The beginning to this year’s equity markets has been a continuation of 2018 with the same level of heightened volatility we saw during the second half of last year.
There is no doubt in anyone’s mind as to what part of the investment cycle we are in – the late part. Albeit with bouts of volatility here and there since 2009, overall, it’s been a pretty good outcome for investors in risk assets.
But where to from here given we have a rising (albeit slower) rate environment in the US, and a slowing local economy started by sharp corrections in house prices? And what will China’s role be in this environment?
The first hit we had to global confidence was in the first week of January with Apple declaring a revenue warning over its most popular offering – the iPhone, citing a significant proportion was due to a drop in sales in China. This shook the world into the belief that we are facing the beginning of the end.
When you look deeper into the situation though, one must realise that Apple is facing tougher competition in China from the likes of Huawei and Xiaomi rather than simply demand falling off. Again – you must read into context more than simply the headline. There is always a cause and effect below the surface.
As at the time of writing, China and the US are continuing trade talks to try to find a compromise to prevent protectionism rearing its ugly head reversing almost 100 years of globalisation and the development of free trade.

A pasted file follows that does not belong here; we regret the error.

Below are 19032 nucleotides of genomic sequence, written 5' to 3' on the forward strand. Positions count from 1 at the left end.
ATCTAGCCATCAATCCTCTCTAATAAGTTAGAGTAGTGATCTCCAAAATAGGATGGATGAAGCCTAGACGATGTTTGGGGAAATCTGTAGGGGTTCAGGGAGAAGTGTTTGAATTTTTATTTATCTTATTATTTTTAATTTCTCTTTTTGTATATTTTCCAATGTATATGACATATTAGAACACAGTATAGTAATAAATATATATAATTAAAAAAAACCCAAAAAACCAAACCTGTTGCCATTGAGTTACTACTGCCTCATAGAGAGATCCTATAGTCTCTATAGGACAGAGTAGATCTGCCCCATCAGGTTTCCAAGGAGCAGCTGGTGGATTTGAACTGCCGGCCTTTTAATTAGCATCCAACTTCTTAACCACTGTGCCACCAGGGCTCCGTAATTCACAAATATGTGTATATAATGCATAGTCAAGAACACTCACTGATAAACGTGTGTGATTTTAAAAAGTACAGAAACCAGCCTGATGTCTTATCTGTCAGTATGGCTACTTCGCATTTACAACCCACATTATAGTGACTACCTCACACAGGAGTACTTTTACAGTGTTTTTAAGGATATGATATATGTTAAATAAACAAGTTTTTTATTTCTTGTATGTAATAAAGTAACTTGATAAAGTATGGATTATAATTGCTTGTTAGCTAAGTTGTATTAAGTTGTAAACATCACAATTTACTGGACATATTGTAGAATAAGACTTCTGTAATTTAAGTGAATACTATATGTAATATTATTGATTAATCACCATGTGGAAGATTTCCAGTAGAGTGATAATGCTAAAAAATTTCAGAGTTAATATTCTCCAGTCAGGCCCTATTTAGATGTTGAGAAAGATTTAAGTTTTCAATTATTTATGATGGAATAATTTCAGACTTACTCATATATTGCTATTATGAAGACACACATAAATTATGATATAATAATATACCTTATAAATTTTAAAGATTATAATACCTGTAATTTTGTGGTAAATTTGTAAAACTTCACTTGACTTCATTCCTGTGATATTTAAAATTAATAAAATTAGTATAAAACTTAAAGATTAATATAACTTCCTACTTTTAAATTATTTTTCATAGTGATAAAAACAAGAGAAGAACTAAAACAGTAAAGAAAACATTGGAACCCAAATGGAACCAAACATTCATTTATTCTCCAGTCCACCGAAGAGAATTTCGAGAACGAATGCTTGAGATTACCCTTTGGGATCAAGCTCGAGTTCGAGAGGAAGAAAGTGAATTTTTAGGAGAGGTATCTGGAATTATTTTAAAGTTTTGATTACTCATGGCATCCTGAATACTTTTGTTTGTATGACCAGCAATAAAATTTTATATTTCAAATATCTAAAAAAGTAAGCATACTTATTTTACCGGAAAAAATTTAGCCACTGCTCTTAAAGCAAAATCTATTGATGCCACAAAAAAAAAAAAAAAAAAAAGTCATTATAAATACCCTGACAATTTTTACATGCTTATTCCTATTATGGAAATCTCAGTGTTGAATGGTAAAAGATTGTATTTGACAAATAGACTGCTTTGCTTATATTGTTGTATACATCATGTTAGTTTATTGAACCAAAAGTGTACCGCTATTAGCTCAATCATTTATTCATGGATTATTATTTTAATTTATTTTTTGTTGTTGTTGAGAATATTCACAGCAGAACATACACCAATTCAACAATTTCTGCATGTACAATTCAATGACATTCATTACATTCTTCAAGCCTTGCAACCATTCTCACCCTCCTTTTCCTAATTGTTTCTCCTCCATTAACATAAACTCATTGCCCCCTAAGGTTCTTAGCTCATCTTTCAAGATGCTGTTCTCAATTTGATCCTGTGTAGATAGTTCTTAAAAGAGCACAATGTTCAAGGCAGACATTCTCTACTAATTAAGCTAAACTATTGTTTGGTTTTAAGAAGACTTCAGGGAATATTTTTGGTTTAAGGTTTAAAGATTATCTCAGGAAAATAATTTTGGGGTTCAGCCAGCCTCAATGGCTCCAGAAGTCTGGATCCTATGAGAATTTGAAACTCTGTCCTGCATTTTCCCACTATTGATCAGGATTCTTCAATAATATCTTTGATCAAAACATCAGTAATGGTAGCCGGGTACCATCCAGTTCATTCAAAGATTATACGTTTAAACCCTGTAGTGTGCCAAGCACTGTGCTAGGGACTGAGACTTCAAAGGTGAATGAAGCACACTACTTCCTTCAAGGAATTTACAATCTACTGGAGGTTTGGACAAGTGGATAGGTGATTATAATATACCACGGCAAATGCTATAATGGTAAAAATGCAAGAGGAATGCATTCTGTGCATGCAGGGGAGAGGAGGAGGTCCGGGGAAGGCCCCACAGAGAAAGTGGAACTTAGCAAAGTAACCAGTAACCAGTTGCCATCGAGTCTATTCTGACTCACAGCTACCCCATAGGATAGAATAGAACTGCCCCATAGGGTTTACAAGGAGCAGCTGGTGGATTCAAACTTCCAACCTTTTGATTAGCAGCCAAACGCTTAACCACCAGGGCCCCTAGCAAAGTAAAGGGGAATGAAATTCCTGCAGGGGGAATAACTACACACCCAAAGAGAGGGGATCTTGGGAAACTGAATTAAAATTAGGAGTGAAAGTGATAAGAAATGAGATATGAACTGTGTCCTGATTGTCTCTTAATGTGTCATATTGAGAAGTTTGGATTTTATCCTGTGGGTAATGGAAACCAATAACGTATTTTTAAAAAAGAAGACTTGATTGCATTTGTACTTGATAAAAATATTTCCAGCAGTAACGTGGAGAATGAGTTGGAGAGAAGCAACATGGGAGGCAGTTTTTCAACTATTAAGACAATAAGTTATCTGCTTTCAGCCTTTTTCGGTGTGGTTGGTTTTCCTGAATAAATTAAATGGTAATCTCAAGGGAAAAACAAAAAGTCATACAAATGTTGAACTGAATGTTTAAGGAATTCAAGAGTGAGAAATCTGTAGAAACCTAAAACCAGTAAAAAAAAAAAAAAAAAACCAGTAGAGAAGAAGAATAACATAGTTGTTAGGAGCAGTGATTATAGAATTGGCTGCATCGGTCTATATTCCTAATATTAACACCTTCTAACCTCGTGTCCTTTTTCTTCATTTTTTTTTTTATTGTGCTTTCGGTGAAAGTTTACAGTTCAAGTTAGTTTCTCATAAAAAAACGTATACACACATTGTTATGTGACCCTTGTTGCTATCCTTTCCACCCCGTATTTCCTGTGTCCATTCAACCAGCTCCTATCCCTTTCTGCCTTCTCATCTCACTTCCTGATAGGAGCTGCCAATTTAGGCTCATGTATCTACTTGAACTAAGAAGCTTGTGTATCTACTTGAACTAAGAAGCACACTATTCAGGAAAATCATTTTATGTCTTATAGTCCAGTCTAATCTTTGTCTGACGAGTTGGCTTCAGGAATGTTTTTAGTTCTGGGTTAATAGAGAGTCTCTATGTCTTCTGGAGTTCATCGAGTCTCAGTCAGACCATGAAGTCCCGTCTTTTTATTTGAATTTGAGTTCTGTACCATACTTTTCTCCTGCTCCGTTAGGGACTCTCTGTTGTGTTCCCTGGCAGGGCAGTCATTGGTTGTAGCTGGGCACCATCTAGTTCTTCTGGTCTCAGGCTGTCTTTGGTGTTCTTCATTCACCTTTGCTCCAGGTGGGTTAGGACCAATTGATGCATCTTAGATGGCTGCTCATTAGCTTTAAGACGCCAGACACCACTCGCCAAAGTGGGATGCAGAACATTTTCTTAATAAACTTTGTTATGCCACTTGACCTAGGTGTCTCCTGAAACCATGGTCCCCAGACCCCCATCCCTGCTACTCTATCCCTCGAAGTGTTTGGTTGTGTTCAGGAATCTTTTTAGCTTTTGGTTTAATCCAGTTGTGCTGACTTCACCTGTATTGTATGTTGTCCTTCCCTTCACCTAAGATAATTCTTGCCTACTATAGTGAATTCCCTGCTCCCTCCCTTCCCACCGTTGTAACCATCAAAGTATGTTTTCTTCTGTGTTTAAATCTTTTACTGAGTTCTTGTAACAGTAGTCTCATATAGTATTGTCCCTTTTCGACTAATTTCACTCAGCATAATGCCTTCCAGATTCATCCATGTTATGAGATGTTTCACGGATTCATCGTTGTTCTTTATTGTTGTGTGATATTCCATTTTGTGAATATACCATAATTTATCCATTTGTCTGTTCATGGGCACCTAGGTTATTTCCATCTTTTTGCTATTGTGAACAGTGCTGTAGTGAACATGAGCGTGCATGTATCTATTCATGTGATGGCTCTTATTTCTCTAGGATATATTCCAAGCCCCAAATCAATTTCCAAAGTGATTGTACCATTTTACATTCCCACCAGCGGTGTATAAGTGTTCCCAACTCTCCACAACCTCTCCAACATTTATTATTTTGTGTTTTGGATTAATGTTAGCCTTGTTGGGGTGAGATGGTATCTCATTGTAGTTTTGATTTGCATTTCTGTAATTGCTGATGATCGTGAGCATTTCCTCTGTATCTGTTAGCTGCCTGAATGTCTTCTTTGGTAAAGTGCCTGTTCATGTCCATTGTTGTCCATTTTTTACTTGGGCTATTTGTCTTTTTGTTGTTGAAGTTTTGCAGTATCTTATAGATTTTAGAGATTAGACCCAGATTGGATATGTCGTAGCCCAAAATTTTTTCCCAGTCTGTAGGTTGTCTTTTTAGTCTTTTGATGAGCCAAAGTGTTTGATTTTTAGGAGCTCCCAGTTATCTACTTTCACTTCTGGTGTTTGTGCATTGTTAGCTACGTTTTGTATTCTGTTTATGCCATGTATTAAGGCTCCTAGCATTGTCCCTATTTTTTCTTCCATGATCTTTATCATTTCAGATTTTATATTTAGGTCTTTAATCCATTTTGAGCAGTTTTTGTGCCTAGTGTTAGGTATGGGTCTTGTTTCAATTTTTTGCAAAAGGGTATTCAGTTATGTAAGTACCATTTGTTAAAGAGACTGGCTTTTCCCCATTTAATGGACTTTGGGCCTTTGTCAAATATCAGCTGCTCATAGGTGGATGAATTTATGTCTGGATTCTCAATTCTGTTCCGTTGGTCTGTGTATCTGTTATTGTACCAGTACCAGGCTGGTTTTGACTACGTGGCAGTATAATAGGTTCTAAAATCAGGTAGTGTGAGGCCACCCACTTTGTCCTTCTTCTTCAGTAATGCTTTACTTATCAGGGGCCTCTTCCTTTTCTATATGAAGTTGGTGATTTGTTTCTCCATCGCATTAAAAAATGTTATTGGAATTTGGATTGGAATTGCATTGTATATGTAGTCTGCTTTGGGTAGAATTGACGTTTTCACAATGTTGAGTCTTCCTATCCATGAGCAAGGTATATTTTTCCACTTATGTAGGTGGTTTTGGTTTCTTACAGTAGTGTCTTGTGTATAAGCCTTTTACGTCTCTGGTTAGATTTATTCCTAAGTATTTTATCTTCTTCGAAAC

Sooner or later, when the real economy (seen via corporate earnings) weakens due to the impacts of the tariffs, leaders will be more motivated to act. One case in point is that Trump continues to use the S&P500 as his barometer of success as President and Commander in Chief. If the S&P falls in a big way, Trump will be motivated to cut a deal with China as he would have other fights he needs to take on domestically (for example, government shutdowns and wall building).
Now to understand China’s role in 2019 and beyond in relation to the world, one must look back at what it did during the Global Financial Crisis.
China launched an unprecedented level of stimulus (the world’s largest in recorded history) in 2008/9 to the tune of $4tr RMB (A$823bn). This, in simple terms, saved the world from collapse as it was looking very dark for a period while the world’s liquidity dissipated and no one had the ammunition to stimulate.
While China saved the world, their actions caused some unintended consequences via the build-up of excesses within the economy, such as over supply from steel mills, overbuilt infrastructure, and shadow banking. So, this time round, China has learnt its lessons and will stimulate gradually.
While the current market correction reflects some of what we saw during the correction seen in 2015/16, where many global investors ‘knew’ the Chinese economy was going to succumb to a hard landing (which never eventuated), the economy is under far less pressure.
The market didn’t fall quite as dramatically and as such also didn’t trigger as much concern about the financial system state of health. The renminbi is also under less pressure and foreign reserves are also above the $3tr USD figure. So, while the Chinese government is stimulating through increased liquidity injections and cutting of the RRR rate, it is nowhere near what it was in previous years.